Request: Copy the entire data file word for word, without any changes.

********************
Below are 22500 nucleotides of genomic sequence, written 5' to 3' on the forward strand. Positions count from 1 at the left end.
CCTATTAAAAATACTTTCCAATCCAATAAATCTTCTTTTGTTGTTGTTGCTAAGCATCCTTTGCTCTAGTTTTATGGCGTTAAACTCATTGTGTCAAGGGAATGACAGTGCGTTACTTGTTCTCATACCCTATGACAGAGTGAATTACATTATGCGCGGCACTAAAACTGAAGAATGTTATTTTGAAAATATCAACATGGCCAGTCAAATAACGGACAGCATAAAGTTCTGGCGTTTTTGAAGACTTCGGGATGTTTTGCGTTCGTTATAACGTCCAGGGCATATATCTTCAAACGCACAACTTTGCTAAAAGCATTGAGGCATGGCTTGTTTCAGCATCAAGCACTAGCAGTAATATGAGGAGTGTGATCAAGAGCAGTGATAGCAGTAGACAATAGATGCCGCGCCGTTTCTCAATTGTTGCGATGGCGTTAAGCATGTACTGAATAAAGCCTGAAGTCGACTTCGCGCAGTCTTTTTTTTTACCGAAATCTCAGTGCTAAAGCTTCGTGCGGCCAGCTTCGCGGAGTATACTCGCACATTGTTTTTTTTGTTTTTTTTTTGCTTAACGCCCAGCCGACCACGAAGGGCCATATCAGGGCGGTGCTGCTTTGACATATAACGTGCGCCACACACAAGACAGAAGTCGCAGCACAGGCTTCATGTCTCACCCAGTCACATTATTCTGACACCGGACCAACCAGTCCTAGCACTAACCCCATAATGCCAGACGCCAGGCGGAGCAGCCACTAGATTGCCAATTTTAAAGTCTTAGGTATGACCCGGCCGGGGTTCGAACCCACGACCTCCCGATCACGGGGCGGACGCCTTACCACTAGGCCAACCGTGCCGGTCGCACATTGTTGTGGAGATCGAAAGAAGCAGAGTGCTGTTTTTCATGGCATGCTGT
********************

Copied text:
Below are 22500 nucleotides of genomic sequence, written 5' to 3' on the forward strand. Positions count from 1 at the left end.
CCTATTAAAAATACTTTCCAATCCAATAAATCTTCTTTTGTTGTTGTTGCTAAGCATCCTTTGCTCTAGTTTTATGGCGTTAAACTCATTGTGTCAAGGGAATGACAGTGCGTTACTTGTTCTCATACCCTATGACAGAGTGAATTACATTATGCGCGGCACTAAAACTGAAGAATGTTATTTTGAAAATATCAACATGGCCAGTCAAATAACGGACAGCATAAAGTTCTGGCGTTTTTGAAGACTTCGGGATGTTTTGCGTTCGTTATAACGTCCAGGGCATATATCTTCAAACGCACAACTTTGCTAAAAGCATTGAGGCATGGCTTGTTTCAGCATCAAGCACTAGCAGTAATATGAGGAGTGTGATCAAGAGCAGTGATAGCAGTAGACAATAGATGCCGCGCCGTTTCTCAATTGTTGCGATGGCGTTAAGCATGTACTGAATAAAGCCTGAAGTCGACTTCGCGCAGTCTTTTTTTTTACCGAAATCTCAGTGCTAAAGCTTCGTGCGGCCAGCTTCGCGGAGTATACTCGCACATTGTTTTTTTTGTTTTTTTTTTGCTTAACGCCCAGCCGACCACGAAGGGCCATATCAGGGCGGTGCTGCTTTGACATATAACGTGCGCCACACACAAGACAGAAGTCGCAGCACAGGCTTCATGTCTCACCCAGTCACATTATTCTGACACCGGACCAACCAGTCCTAGCACTAACCCCATAATGCCAGACGCCAGGCGGAGCAGCCACTAGATTGCCAATTTTAAAGTCTTAGGTATGACCCGGCCGGGGTTCGAACCCACGACCTCCCGATCACGGGGCGGACGCCTTACCACTAGGCCAACCGTGCCGGTCGCACATTGTTGTGGAGATCGAAAGAAGCAGAGTGCTGTTTTTCATGGCATGCTGT